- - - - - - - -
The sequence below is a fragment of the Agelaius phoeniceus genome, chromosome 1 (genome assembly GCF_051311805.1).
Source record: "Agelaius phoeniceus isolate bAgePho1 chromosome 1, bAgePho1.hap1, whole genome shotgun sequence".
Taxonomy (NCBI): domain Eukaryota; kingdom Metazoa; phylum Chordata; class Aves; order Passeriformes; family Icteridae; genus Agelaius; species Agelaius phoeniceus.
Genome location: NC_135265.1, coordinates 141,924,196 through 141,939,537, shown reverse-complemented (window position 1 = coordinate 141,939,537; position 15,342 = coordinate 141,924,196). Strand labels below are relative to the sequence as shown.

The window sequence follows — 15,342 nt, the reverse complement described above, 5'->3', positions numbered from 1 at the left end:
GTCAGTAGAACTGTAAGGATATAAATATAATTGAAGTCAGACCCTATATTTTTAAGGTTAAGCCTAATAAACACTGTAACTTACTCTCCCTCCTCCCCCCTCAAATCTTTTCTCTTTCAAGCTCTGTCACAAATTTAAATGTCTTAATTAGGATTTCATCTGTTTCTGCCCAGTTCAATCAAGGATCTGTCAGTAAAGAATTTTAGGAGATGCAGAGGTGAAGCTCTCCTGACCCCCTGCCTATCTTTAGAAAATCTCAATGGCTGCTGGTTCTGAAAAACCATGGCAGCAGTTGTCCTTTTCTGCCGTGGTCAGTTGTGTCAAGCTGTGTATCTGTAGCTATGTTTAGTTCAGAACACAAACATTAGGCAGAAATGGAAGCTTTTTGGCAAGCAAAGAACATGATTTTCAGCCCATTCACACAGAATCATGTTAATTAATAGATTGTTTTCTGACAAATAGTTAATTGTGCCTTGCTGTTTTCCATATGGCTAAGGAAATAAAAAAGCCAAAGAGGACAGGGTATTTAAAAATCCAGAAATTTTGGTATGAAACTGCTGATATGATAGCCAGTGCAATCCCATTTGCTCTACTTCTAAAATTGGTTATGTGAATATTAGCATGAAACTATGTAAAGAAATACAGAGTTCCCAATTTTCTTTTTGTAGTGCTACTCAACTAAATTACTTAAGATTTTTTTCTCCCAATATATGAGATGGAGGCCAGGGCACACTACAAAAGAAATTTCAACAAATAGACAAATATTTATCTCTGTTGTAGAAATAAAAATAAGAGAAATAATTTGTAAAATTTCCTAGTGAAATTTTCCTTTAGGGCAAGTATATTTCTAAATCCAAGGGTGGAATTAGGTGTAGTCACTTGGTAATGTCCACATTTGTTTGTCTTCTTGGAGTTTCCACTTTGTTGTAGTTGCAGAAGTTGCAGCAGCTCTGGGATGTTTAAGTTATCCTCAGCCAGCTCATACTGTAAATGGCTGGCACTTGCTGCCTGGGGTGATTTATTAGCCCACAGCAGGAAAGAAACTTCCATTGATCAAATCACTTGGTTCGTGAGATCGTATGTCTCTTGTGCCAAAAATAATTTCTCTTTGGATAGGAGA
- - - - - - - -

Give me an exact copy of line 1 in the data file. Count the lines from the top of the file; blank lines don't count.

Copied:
The sequence below is a fragment of the Agelaius phoeniceus genome, chromosome 1 (genome assembly GCF_051311805.1).